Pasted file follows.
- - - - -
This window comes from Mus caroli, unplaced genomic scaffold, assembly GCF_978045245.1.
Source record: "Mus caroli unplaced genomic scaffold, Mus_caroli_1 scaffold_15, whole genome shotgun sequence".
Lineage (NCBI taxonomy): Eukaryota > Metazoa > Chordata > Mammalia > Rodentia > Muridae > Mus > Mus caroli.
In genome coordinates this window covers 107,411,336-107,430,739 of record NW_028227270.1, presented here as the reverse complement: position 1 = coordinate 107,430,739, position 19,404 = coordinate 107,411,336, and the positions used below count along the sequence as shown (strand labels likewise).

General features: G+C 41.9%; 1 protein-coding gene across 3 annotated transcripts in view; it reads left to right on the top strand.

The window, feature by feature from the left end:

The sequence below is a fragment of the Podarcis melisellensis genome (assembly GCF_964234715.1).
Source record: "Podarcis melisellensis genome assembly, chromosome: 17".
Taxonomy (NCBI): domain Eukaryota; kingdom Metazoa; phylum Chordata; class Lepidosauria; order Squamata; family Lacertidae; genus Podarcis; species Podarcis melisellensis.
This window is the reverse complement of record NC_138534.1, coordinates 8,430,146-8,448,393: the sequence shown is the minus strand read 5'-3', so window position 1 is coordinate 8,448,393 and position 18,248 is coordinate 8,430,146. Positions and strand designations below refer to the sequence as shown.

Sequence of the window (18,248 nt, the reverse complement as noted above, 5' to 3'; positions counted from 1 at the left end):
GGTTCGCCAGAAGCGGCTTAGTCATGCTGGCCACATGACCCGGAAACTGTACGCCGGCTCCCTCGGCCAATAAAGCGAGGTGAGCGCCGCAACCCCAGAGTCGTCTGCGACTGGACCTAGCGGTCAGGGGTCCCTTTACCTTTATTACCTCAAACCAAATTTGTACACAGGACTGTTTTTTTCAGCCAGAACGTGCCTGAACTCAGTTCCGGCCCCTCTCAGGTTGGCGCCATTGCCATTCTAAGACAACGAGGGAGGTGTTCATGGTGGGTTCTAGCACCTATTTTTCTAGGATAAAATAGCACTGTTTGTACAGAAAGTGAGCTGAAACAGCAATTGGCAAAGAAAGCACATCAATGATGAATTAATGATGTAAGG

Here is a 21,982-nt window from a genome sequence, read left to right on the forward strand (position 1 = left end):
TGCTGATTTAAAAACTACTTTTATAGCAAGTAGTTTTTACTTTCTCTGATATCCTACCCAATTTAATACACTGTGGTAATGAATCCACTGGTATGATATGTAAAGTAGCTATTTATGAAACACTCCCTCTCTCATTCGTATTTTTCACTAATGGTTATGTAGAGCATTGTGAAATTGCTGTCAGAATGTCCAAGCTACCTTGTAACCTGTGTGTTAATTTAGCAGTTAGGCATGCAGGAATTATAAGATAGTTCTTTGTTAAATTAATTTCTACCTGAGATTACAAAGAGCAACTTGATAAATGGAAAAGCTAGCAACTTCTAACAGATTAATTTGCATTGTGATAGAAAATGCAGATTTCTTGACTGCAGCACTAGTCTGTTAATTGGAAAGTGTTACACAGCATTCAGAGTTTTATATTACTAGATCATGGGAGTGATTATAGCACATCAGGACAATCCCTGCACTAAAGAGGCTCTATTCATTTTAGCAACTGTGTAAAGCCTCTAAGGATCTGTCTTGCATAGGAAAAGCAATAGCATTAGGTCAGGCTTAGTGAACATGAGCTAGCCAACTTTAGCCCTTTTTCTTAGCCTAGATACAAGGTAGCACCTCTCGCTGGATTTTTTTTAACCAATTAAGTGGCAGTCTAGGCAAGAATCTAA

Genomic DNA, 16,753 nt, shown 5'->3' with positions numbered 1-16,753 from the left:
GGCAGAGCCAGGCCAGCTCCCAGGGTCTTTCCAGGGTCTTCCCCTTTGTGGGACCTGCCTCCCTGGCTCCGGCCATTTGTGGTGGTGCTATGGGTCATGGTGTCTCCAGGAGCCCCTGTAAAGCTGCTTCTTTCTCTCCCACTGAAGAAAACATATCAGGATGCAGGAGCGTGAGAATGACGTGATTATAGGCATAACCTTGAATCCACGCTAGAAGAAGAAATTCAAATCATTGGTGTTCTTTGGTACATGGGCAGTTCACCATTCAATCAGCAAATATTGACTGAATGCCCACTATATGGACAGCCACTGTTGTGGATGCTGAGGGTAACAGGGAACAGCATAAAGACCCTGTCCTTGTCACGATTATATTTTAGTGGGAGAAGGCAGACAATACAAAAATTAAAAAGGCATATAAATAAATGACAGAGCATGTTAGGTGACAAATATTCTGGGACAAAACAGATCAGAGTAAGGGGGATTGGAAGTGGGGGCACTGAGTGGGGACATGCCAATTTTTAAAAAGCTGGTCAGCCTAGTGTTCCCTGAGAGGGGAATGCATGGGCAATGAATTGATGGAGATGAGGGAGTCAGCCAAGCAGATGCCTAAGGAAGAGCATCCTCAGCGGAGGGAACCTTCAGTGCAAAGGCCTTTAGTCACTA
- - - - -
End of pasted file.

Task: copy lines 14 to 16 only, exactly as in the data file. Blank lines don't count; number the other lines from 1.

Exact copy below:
TGCTGATTTAAAAACTACTTTTATAGCAAGTAGTTTTTACTTTCTCTGATATCCTACCCAATTTAATACACTGTGGTAATGAATCCACTGGTATGATATGTAAAGTAGCTATTTATGAAACACTCCCTCTCTCATTCGTATTTTTCACTAATGGTTATGTAGAGCATTGTGAAATTGCTGTCAGAATGTCCAAGCTACCTTGTAACCTGTGTGTTAATTTAGCAGTTAGGCATGCAGGAATTATAAGATAGTTCTTTGTTAAATTAATTTCTACCTGAGATTACAAAGAGCAACTTGATAAATGGAAAAGCTAGCAACTTCTAACAGATTAATTTGCATTGTGATAGAAAATGCAGATTTCTTGACTGCAGCACTAGTCTGTTAATTGGAAAGTGTTACACAGCATTCAGAGTTTTATATTACTAGATCATGGGAGTGATTATAGCACATCAGGACAATCCCTGCACTAAAGAGGCTCTATTCATTTTAGCAACTGTGTAAAGCCTCTAAGGATCTGTCTTGCATAGGAAAAGCAATAGCATTAGGTCAGGCTTAGTGAACATGAGCTAGCCAACTTTAGCCCTTTTTCTTAGCCTAGATACAAGGTAGCACCTCTCGCTGGATTTTTTTTAACCAATTAAGTGGCAGTCTAGGCAAGAATCTAA

Genomic DNA, 16,753 nt, shown 5'->3' with positions numbered 1-16,753 from the left:
GGCAGAGCCAGGCCAGCTCCCAGGGTCTTTCCAGGGTCTTCCCCTTTGTGGGACCTGCCTCCCTGGCTCCGGCCATTTGTGGTGGTGCTATGGGTCATGGTGTCTCCAGGAGCCCCTGTAAAGCTGCTTCTTTCTCTCCCACTGAAGAAAACATATCAGGATGCAGGAGCGTGAGAATGACGTGATTATAGGCATAACCTTGAATCCACGCTAGAAGAAGAAATTCAAATCATTGGTGTTCTTTGGTACATGGGCAGTTCACCATTCAATCAGCAAATATTGACTGAATGCCCACTATATGGACAGCCACTGTTGTGGATGCTGAGGGTAACAGGGAACAGCATAAAGACCCTGTCCTTGTCACGATTATATTTTAGTGGGAGAAGGCAGACAATACAAAAATTAAAAAGGCATATAAATAAATGACAGAGCATGTTAGGTGACAAATATTCTGGGACAAAACAGATCAGAGTAAGGGGGATTGGAAGTGGGGGCACTGAGTGGGGACATGCCAATTTTTAAAAAGCTGGTCAGCCTAGTGTTCCCTGAGAGGGGAATGCATGGGCAATGAATTGATGGAGATGAGGGAGTCAGCCAAGCAGATGCCTAAGGAAGAGCATCCTCAGCGGAGGGAACCTTCAGTGCAAAGGCCTTTAGTCACTA